So far, the Vatican has not ruled on the complaint and it’s not clear if it will. A Vatican spokesperson did not immediately respond to a request for information.

If there is no response, the women’s legal representatives say they will initiate criminal proceedings against Opus Dei:

For human trafficking, reduction to servitude, awareness control and illegitimate deprivation of liberty.

Complete Article HERE!

Historic gathering with bland agenda unlikely to stem decay in the Catholic Church

The number of Catholics in Australia is in decline.

By Paul Collins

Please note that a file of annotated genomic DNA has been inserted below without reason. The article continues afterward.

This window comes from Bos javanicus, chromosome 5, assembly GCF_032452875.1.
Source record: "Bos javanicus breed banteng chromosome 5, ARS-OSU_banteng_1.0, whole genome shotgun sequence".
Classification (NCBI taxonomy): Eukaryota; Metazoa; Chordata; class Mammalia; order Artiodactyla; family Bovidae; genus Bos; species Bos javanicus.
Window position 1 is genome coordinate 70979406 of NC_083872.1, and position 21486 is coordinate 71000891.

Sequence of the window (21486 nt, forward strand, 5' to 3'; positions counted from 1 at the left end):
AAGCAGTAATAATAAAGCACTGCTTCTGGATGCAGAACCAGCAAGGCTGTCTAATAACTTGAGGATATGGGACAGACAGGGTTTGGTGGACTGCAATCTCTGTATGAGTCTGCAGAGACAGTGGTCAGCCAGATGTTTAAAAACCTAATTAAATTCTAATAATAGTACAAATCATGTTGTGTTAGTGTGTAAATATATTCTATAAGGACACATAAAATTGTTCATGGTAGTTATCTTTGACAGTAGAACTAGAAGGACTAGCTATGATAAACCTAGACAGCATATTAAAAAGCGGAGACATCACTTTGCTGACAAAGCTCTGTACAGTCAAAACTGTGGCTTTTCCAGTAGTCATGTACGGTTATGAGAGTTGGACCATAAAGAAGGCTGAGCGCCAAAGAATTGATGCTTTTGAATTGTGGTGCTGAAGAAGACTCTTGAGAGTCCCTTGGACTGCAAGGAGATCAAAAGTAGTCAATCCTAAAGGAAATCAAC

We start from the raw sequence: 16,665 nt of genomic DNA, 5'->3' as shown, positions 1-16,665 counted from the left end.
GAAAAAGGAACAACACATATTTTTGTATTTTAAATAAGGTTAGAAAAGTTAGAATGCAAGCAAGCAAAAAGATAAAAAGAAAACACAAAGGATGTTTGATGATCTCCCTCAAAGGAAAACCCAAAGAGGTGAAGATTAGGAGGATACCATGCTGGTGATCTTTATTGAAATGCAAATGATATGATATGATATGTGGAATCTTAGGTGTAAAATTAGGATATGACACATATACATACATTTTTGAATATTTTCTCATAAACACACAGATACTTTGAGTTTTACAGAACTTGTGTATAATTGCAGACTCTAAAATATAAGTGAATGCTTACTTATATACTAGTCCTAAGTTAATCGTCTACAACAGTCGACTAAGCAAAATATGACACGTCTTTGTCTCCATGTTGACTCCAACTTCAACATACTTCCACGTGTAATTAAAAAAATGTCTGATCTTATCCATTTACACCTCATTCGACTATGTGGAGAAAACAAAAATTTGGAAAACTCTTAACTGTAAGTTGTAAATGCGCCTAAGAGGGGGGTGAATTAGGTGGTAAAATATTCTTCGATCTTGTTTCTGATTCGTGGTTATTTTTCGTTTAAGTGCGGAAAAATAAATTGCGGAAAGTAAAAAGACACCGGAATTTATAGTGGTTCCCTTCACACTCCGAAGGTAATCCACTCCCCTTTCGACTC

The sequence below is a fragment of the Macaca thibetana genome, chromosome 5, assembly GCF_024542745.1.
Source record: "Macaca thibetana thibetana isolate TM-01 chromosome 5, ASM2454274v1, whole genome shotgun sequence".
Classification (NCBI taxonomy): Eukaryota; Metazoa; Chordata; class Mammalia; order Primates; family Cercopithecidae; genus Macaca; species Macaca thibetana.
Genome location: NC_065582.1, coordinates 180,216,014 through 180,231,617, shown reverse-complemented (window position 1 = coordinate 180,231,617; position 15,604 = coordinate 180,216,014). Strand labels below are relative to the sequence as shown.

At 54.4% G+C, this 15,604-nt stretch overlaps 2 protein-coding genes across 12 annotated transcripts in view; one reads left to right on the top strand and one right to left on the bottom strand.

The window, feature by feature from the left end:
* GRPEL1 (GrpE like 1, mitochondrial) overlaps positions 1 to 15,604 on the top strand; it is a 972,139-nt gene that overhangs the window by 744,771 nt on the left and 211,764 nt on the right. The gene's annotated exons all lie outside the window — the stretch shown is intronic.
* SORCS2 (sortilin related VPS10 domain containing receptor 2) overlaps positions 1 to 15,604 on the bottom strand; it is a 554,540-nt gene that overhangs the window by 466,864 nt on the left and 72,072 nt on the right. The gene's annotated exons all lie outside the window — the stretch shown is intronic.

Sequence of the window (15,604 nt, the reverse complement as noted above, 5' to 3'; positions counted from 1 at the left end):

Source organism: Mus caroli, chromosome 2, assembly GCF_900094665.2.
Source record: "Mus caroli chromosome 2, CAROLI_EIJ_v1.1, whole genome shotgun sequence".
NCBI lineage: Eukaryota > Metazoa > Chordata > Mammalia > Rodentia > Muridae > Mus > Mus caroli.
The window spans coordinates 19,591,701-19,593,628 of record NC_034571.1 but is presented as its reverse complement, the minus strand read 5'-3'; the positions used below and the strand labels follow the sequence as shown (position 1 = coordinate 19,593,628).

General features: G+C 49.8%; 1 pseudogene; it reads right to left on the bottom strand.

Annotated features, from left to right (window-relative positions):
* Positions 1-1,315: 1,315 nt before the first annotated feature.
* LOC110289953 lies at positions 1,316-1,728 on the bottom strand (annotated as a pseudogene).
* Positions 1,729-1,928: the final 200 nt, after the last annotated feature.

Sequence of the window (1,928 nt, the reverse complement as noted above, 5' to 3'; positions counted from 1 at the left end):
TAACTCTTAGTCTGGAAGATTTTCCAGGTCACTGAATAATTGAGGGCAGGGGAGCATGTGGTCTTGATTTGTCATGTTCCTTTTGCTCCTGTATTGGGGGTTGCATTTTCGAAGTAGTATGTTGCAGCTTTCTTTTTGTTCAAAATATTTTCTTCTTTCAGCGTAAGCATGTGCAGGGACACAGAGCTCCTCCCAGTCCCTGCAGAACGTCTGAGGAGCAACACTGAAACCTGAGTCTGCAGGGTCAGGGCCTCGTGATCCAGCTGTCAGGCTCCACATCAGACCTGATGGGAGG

Like it or not, Catholicism is still enormously influential in Australia. It is Australia’s largest non-government employer through its schools, hospitals and aged care with around 230,000 people working directly for the church. It also runs many voluntary organisations, like the Saint Vincent de Paul Society with some 20,700 members and 41,150 volunteers with a huge impact on social welfare.

Despite this, Catholicism’s reputation has been effectively trashed in the media and wider community by the sexual abuse crisis and church leaders’ appalling, long-term failure to deal decisively with clerical abusers. The revelations of the royal commission reinforced the church’s toxic reputation.

The result: people are abandoning Catholicism in droves. The percentage of self-confessed Catholics in the population has dropped from 27 per cent in 2001 to 22.6 per cent in the 2016 census. Of the 5.3 million Catholics in 2106, only 11.8 per cent attended Mass regularly.